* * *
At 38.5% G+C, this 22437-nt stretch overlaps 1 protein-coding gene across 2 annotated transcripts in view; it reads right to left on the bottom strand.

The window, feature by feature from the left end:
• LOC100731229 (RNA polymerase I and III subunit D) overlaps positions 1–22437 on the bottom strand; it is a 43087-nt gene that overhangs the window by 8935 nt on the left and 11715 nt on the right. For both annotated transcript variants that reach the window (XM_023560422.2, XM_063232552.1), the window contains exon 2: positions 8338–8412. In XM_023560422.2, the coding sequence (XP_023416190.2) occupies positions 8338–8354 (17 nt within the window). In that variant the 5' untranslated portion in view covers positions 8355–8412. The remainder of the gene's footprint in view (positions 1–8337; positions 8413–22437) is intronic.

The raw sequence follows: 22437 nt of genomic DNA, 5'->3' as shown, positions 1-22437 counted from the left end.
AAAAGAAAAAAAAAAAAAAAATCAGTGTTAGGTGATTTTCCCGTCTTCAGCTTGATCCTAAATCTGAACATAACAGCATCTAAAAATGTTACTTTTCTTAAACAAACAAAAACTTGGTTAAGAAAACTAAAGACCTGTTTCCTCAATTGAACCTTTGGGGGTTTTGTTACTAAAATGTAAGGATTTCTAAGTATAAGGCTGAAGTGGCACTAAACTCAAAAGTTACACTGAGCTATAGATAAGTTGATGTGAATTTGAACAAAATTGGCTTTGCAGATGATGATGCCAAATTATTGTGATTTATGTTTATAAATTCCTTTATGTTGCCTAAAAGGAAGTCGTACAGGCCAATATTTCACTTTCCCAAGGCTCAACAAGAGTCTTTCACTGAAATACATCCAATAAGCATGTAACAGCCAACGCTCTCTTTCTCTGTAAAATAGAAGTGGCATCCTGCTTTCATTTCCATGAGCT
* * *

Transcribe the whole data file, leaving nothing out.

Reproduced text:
At 38.5% G+C, this 22437-nt stretch overlaps 1 protein-coding gene across 2 annotated transcripts in view; it reads right to left on the bottom strand.

The window, feature by feature from the left end:
• LOC100731229 (RNA polymerase I and III subunit D) overlaps positions 1–22437 on the bottom strand; it is a 43087-nt gene that overhangs the window by 8935 nt on the left and 11715 nt on the right. For both annotated transcript variants that reach the window (XM_023560422.2, XM_063232552.1), the window contains exon 2: positions 8338–8412. In XM_023560422.2, the coding sequence (XP_023416190.2) occupies positions 8338–8354 (17 nt within the window). In that variant the 5' untranslated portion in view covers positions 8355–8412. The remainder of the gene's footprint in view (positions 1–8337; positions 8413–22437) is intronic.

The raw sequence follows: 22437 nt of genomic DNA, 5'->3' as shown, positions 1-22437 counted from the left end.
AAAAGAAAAAAAAAAAAAAAATCAGTGTTAGGTGATTTTCCCGTCTTCAGCTTGATCCTAAATCTGAACATAACAGCATCTAAAAATGTTACTTTTCTTAAACAAACAAAAACTTGGTTAAGAAAACTAAAGACCTGTTTCCTCAATTGAACCTTTGGGGGTTTTGTTACTAAAATGTAAGGATTTCTAAGTATAAGGCTGAAGTGGCACTAAACTCAAAAGTTACACTGAGCTATAGATAAGTTGATGTGAATTTGAACAAAATTGGCTTTGCAGATGATGATGCCAAATTATTGTGATTTATGTTTATAAATTCCTTTATGTTGCCTAAAAGGAAGTCGTACAGGCCAATATTTCACTTTCCCAAGGCTCAACAAGAGTCTTTCACTGAAATACATCCAATAAGCATGTAACAGCCAACGCTCTCTTTCTCTGTAAAATAGAAGTGGCATCCTGCTTTCATTTCCATGAGCT